My take is that Twitter is a news source just like I was a news source when I witnessed a man jumping in front of a train that I was on earlier this year. Sure, Twitter is a news source. If someone says something about a topic, it's news. Apparently the horrible attacks in Mumbai last week have cemented Twitter (and all social media) as expert news sources. I mean if CNN says it, it must be so! I've already explained why CNN loves Twitter and other social media, it makes their job much easier. It's interesting that one event has apparently changed the course of news reporting forever.
How well connected is Mumbai with regards to Internet access? It will be interesting to see how less-connected countries (including areas of the U.S.) handle major online news reporting in the future.
The issue with Twitter as a news source is that it's not organized to handle news reporting. Frankly, it's a complete mess. Twitter users are tagging way too many messages, which only adds to the noise. This noise makes allowing potential "real news" to get through nearly impossible. To see this in action, check out the Mumbai search on Twitter. The majority of posts are commentary and reposts of mainstream news (i.e., CNN said...).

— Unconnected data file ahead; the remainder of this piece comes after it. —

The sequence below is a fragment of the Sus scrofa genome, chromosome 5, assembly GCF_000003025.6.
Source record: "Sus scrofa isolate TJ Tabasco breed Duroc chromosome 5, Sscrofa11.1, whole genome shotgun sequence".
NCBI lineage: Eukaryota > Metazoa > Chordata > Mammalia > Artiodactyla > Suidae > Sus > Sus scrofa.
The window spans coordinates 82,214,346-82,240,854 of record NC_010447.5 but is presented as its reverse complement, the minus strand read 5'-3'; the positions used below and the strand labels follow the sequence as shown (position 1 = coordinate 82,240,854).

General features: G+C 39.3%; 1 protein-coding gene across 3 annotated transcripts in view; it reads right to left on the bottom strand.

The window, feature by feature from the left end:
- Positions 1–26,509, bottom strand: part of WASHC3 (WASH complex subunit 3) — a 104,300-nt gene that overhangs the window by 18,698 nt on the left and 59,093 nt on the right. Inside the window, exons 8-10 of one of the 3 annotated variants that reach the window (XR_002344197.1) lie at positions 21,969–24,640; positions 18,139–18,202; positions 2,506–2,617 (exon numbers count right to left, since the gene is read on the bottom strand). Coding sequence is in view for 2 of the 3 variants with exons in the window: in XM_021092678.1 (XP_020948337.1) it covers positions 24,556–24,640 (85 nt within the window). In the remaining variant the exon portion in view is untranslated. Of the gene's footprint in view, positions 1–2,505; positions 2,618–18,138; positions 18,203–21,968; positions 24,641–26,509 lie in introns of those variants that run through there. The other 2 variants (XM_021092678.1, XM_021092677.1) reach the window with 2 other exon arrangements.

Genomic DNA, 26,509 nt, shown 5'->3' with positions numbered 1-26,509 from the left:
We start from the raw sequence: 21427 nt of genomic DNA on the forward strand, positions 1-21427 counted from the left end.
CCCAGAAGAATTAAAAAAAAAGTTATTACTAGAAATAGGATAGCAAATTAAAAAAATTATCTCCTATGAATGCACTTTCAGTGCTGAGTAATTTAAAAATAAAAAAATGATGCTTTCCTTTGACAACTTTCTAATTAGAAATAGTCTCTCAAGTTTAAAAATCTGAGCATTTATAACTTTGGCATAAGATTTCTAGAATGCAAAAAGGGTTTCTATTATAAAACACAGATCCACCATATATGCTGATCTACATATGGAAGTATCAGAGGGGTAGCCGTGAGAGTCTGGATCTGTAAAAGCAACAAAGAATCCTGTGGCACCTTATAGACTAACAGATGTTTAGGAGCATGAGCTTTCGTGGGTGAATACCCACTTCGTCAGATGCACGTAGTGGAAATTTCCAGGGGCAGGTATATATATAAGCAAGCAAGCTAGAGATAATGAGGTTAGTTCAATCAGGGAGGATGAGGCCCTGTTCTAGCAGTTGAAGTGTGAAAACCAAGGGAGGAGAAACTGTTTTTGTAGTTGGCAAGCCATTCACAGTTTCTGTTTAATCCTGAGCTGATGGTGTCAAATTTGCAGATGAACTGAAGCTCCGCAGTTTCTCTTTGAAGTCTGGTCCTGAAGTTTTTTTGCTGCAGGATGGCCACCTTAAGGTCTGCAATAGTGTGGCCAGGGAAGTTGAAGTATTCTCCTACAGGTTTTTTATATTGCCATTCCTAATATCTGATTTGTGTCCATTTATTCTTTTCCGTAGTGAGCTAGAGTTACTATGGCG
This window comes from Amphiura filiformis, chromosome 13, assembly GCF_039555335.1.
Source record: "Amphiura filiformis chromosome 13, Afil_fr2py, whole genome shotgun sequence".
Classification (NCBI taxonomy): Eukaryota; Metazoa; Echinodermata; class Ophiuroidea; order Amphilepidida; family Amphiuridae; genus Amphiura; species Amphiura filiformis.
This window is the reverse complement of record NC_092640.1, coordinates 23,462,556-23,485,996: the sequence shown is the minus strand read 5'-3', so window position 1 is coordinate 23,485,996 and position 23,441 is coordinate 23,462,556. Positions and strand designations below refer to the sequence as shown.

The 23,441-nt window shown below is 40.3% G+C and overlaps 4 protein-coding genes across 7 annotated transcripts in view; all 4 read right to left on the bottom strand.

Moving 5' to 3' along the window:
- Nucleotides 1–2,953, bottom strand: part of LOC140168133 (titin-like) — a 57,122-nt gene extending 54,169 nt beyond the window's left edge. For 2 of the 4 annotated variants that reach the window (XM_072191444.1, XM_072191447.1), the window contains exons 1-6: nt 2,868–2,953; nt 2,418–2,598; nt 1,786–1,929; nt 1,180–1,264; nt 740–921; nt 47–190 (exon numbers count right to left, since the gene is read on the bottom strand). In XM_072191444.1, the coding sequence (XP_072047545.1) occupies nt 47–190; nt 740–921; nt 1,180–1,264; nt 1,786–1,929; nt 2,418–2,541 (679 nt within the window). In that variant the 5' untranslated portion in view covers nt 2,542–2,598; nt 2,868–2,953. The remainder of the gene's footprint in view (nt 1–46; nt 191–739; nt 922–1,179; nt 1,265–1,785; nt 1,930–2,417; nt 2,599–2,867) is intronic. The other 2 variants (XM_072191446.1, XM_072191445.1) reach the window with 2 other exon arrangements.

If Twitter wants to be taken as a serious news source, it needs to work on how the information is shared, although Twitter should probably first focus on how it plans to generate revenue to maintain a going concern. Perhaps there's an opportunity for a new, quick messaging tool that's for serious news only. There's definitely room in the market and if the tool can stay away from general commentary and personal messaging, it could redefine how news is reported into the major news outlets. Naturally, the tool should support multiple media types (e.g., text, audio, video). If the information submitted to this new news-reporting tool can be verified and noted as such, that could make the tool even more powerful.